On Thursday, March 22, 2012, people around the world celebrated World Water Day. The importance of water is felt in the tiniest towns to the largest governments, a universal issue that both divides and unites people. International coalitions have been formed to address water security, water usage in agriculture, access to clean safe water, and all manner of related issues. Extreme water-related events such as floods, droughts and tsunamis are hitting countries around the world, causing massive destruction. As Secretary Clinton said in her recent World Water Day speech, “No country anywhere, no matter how developed, is immune to the challenges we face.”
The Global Water Partnership (GWP) is an organization whose “vision is for a water secure world. Our mission is to support the sustainable development and management of water resources at all levels. GWP believes that an integrated approach to managing the world’s water resources is the best way to pursue this vision- a vision that encompasses all of life.”
GWP has 5 guiding principles adapted from several international development summits, including RIO and the World Summit on Sustainable Development. They are:
• Freshwater is a finite and vulnerable resource, essential to sustain life, development and the environment.
• Water development and management should be based on a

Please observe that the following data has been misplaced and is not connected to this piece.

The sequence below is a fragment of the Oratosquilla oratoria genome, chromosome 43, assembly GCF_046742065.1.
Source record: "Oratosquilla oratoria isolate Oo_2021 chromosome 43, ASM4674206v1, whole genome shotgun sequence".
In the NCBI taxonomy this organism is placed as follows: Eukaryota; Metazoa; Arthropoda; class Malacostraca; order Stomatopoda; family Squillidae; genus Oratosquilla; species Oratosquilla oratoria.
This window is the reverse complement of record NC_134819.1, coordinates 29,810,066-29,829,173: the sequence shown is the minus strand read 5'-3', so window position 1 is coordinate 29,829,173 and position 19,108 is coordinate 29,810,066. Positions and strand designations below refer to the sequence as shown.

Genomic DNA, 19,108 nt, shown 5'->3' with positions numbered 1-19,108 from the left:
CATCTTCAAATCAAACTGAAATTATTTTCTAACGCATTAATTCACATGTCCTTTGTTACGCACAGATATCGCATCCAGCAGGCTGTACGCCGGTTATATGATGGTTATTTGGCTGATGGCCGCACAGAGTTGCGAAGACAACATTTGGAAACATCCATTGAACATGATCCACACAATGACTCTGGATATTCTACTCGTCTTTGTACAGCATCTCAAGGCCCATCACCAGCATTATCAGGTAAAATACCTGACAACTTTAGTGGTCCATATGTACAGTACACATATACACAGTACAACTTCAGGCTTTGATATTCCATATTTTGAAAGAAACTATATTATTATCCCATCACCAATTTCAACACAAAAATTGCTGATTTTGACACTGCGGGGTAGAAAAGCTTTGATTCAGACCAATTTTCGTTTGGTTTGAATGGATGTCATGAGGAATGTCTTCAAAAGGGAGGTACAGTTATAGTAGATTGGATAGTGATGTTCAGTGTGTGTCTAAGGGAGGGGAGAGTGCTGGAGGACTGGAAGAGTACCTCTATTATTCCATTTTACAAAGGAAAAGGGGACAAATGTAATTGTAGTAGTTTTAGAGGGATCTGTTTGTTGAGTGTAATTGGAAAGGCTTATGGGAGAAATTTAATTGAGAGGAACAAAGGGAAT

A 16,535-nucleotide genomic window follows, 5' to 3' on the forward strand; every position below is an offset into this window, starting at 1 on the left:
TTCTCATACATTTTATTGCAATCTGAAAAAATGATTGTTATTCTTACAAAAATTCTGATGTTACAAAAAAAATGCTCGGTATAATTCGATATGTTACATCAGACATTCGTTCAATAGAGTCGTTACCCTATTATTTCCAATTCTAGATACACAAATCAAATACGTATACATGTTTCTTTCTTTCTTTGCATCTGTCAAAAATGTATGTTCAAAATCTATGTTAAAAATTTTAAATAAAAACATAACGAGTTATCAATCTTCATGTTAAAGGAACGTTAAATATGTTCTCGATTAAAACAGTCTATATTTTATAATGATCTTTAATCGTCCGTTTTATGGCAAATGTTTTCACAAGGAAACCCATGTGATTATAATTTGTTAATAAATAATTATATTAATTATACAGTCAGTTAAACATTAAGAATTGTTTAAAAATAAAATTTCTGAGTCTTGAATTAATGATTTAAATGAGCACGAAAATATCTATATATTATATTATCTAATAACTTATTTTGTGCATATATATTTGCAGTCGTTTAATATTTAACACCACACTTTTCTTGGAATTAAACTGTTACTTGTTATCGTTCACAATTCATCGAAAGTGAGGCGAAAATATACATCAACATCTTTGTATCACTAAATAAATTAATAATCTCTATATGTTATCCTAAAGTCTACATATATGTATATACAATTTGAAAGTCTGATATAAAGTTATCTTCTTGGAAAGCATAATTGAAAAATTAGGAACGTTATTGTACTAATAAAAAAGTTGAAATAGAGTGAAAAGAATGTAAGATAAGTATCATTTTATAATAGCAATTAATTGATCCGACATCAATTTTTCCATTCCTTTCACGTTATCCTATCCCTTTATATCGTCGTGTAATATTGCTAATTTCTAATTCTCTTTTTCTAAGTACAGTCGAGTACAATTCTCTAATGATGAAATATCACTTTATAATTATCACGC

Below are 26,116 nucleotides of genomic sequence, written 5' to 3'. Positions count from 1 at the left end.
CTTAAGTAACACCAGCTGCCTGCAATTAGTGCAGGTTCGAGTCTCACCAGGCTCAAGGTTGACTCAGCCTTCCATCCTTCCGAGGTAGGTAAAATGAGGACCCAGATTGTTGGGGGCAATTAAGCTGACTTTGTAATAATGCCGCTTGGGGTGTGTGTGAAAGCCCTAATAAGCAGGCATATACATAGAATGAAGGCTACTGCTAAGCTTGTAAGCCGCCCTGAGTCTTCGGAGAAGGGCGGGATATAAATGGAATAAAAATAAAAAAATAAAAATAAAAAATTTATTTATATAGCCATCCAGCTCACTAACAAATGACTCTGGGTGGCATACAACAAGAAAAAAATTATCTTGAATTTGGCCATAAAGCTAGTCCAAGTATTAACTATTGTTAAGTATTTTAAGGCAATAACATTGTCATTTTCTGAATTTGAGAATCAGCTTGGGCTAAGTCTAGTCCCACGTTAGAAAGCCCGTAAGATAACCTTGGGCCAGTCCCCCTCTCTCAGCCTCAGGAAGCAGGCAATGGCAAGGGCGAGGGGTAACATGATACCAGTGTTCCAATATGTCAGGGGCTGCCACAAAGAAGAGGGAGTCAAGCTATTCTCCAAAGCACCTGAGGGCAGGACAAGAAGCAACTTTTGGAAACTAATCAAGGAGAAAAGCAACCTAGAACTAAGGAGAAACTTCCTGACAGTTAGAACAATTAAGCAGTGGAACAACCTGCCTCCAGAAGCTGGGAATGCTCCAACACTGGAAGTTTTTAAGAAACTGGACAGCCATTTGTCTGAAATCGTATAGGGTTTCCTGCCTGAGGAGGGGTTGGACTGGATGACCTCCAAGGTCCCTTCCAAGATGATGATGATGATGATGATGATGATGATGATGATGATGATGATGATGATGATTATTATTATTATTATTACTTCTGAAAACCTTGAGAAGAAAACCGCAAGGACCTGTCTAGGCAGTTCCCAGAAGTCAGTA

participatory approach involving users, planners and policy makers at all levels.
• Women play a central part in the provision, management and safeguarding of water.
• Water is a public good and has a social and economic value in all its competing uses.
• Integrated water resources management is based on the equitable and efficient management and sustainable use of water and recognizes that water is an integral part of the ecosystem, a natural resource, and a social and economic good, whose quantity and quality determine the nature of its utilization.
In her World Water Day speech, Secretary Clinton announced the U.S. Water Partnership, a new public-private partnership that aims to unify the effort and expertise needed to address critical water problems over the coming years. As the Secretary explains:
[The U.S. Water Partnership] brings together a diverse range of partners from the private sector, the philanthropic community, the NGOs, academics, experts, and government. This approach will help catalyze new opportunities for cooperation. For example, if Coca-Cola has the best data on available water supplies, and the Army Corps of Engineers has the capacity to advise on how to build water delivery systems, and the Nature Conservancy knows how to minimize the disruption to the environment, then we want everybody sharing information and delivering clean water in a sustainable way to communities in need.